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Issue #15 January 2006
- Asia, the questions we ask
- What does open source mean in India?
- Localization as a movement in India
- Free and open software in Malaysia
- The journey to cross the chasm--Red Hat China review and plan
- A long talk with Cory Doctorow: Part I
- Open source for non-profits
- Book review: Producing Open Source Software
- Video: Red Hat Interns
- Red Hat tops CIO Insight Survey for second-straight year
- All future, no shock: Customizing your Linux desktop
- Video: Business Objects Business Intelligence Applications For Linux
- Using valgrind to detect and prevent application memory problems
- Webcast: Optimizing Red Hat Enterprise Linux on HP BladeSystem
From the Inside
In each Issue
- Editor's blog
- Red Hat speaks
- Ask Shadowman
- Tips & tricks
- Fedora status report
- Magazine archive
All future, no shock: Customizing your Linux desktop
by Michael Behm
At the beginning of the 1970s, Western society thought that there was a lot to worry about. There was a war in south-east Asia that wasn't going at all well, there was something called a Cold War that—at any moment—could cause the third great extinction of life on the planet, the kids were out of control, every piece of technology you purchased was obsolete pretty much immediately, and there was a new book out, written by Alvin Toffler, called Future Shock.
Toffler said, in brief, that all of this change is only the beginning; the rate of change is accelerating and there is literally no end to it: people will go into a state of shock, the "future shock" of the book's title, unable to cope with the novelty of life in the technology age.
Now, a few decades later, we have an opportunity to judge Toffler's bold vision. There's a war in central Asia that isn't going at all well, there's something called asymmetrical warfare that at any moment could spread, the kids are out of control, every piece of technology you purchase is obsolete pretty much immediately...and yet we cope. We do not fear technological change; in fact, we seek it out.
Toffler possibly confused different types of novelty. Certainly there is the frustrating novelty of new technologies that do not behave the way that you expect, but there is also the novelty of expression that reflects you as an individual, and the novelty of customization by which you adjust your environment to make it comfortable to you, and your technologies to help you achieve your goals. It is the latter type of novelty that we will look at here: how you customize Linux to meet your needs.
- The instructions that follow are for the GNOME desktop. In some cases the KDE desktop has similar, but not identical, functions.
Changing the background
The most obvious way to personalize your system is to change the system's background:
Right-click on the desktop, and select Change Desktop Background.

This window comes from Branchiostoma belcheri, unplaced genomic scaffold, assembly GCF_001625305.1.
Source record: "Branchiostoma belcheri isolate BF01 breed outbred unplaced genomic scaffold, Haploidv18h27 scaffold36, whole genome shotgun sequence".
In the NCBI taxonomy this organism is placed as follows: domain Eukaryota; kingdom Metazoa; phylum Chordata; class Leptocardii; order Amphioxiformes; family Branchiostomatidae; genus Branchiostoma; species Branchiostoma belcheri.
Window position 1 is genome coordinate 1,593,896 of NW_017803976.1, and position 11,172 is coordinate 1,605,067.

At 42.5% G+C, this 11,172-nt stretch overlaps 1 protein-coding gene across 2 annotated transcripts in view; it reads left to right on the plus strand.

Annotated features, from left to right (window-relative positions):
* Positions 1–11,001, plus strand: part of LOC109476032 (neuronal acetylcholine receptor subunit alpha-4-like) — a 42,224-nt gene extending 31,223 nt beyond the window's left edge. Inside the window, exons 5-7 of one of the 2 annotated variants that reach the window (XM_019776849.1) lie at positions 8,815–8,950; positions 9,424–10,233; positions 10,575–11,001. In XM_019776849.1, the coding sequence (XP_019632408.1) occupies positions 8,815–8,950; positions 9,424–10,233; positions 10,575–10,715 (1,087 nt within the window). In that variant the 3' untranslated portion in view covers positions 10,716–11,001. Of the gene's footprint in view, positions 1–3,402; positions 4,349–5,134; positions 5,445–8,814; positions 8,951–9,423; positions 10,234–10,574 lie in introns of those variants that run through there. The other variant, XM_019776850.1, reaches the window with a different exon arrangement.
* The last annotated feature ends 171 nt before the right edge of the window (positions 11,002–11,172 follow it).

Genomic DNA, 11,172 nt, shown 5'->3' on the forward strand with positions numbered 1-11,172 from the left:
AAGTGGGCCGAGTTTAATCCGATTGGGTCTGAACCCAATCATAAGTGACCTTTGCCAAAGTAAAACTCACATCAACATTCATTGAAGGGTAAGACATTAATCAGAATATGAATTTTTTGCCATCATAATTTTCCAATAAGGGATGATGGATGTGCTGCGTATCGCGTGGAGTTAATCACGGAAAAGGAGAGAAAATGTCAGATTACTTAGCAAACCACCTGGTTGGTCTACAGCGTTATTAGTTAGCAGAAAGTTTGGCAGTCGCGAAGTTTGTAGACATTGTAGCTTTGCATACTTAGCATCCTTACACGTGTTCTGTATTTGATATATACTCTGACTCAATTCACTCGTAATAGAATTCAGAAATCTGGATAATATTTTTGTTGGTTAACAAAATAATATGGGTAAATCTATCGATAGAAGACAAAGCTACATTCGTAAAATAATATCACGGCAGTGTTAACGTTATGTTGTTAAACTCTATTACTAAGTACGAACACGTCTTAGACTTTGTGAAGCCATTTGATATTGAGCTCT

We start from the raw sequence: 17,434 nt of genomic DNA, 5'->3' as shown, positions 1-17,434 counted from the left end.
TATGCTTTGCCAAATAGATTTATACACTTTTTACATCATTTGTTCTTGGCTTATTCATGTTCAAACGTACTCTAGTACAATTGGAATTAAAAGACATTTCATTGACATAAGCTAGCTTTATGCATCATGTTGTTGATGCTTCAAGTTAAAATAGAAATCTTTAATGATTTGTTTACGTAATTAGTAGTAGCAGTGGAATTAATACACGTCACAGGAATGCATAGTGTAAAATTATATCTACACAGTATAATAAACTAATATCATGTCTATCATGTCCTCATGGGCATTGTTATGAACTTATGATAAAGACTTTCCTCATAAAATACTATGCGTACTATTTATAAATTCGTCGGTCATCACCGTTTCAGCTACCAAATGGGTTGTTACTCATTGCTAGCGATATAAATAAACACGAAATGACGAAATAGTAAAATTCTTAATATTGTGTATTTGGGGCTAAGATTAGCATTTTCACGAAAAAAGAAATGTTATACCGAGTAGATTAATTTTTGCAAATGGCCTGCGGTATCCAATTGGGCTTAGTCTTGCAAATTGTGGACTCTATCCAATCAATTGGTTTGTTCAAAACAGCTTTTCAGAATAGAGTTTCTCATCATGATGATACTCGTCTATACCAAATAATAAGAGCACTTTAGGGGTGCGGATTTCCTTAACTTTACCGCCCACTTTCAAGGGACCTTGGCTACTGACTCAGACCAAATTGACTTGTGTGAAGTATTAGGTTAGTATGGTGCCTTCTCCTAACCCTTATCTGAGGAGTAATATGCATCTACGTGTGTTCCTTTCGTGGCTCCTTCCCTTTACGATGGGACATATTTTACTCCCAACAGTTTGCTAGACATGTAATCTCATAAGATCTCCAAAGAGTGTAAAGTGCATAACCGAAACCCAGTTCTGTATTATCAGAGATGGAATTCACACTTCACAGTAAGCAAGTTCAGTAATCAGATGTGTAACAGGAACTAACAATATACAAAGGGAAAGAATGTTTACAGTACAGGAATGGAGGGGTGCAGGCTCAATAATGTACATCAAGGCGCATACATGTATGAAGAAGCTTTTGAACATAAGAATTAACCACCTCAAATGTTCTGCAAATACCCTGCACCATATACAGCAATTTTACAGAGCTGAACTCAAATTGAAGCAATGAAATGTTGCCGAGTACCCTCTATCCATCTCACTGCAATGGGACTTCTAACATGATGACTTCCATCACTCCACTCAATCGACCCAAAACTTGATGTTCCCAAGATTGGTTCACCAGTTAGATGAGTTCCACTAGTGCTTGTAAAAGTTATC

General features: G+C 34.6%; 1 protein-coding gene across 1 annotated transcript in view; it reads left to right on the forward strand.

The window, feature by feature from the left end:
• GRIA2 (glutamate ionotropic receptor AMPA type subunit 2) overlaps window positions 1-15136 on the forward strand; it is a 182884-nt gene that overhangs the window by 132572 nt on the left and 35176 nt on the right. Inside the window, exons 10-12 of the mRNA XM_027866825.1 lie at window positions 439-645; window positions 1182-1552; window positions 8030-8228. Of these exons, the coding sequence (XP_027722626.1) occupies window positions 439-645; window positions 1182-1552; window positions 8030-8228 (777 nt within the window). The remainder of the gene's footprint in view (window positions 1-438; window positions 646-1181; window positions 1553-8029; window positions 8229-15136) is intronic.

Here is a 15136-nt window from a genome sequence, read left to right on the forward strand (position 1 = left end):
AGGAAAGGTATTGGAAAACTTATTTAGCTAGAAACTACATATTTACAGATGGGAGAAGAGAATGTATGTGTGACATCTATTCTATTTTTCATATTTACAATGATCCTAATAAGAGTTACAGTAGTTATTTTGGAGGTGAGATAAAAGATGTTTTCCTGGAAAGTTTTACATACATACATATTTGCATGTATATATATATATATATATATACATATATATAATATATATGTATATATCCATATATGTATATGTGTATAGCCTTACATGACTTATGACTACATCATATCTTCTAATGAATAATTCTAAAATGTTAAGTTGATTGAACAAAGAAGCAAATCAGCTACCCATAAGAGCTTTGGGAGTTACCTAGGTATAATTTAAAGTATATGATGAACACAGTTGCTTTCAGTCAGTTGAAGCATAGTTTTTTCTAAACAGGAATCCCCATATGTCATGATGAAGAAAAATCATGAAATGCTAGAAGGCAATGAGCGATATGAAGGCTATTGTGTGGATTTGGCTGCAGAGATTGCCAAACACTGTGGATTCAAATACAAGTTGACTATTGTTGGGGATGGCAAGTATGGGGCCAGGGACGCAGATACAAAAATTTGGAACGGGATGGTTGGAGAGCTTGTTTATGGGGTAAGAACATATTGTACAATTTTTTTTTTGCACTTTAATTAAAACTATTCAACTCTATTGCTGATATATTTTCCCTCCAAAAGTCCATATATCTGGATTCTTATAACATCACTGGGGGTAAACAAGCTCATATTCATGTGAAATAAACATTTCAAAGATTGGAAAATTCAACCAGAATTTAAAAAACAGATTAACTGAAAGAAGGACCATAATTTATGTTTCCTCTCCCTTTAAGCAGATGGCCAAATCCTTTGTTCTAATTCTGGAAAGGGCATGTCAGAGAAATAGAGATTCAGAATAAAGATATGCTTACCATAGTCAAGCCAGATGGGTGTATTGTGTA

- In the dialog that appears, you may choose one of the available backgrounds,
or click Add Wallpaper to add a picture of your own.
If you add your own picture and it does not match your screen's aspect ratio (which is probably 1280:1024 or 1.25:1), choose Style: Centered. If the picture does match the aspect ratio, you can experiment with the results of setting Style: Centered and Style: Fill Screen.
- Click Close.
Making applications readily available
When you click on Applications you take the first step towards finding applications on a dozen submenus. Inevitably, some of the applications on those submenus will be tools that you need on a regular basis, so you will likely want to make them more readily available.
Adding an application to the desktop
One way to make an application easy to launch is to drag it from its Applications submenu and drop it on your desktop. For example, I have selected Applications → Graphics → GIMP Image Editor and dragged that menu item to my desktop.
It works perfectly. Well, perfectly—except that I don't like the "don't pencil" addition to the icon, and when I right-click on the icon and select Properties, I discover that I cannot edit the name of the icon. It seems that I do not "own" this application launcher.
One solution is to create a new launcher, make it look the way I want, and configure it to launch GIMP. To do that, I:
- Right-click on a blank area of the desktop and choose Create Launcher.
- In the dialog that opens, I fill in the Name field ("GIMP") and the Command field, the contents of which I took from the original icon's Properties → Launcher → Command field ("gimp-remote-2.0 %U"). If I intended to ever move the icon into the task bar at the top of the window, I would also fill in the Generic Name and Comment fields (the text in these fields appears when you hover over an icon in the task bar).
- Click on the No Icon button and in the dialog that appears, select gimp.png.
- Click OK. This places the launcher on the desktop.
- Right-click on the previous launcher and select Move to Trash.
Adding an application to the toolbar
There might be applications that you use as a group, but infrequently. For example, say that you are a web designer and you design for Firefox, but want to test your pages on other browsers. Ideally, you would put these browsers on a submenu that you could access easily. Here is one way to do that: